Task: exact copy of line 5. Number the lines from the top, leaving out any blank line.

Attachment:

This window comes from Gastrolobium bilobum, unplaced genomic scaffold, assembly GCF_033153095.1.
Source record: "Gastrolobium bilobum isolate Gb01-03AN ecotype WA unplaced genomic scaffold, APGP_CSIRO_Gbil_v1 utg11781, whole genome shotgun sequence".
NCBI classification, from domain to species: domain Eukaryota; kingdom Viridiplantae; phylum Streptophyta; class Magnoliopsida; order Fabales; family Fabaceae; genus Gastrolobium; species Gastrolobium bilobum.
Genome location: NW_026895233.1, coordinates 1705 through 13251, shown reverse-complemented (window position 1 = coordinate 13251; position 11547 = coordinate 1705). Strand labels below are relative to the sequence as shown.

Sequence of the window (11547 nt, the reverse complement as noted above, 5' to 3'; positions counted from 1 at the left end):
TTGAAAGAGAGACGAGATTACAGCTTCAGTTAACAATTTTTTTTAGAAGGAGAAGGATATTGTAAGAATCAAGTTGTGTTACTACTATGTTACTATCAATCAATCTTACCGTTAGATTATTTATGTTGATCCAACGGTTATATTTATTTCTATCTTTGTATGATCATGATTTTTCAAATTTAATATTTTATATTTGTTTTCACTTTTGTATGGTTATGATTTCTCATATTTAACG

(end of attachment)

Sequence of the window (11547 nt, the reverse complement as noted above, 5' to 3'; positions counted from 1 at the left end):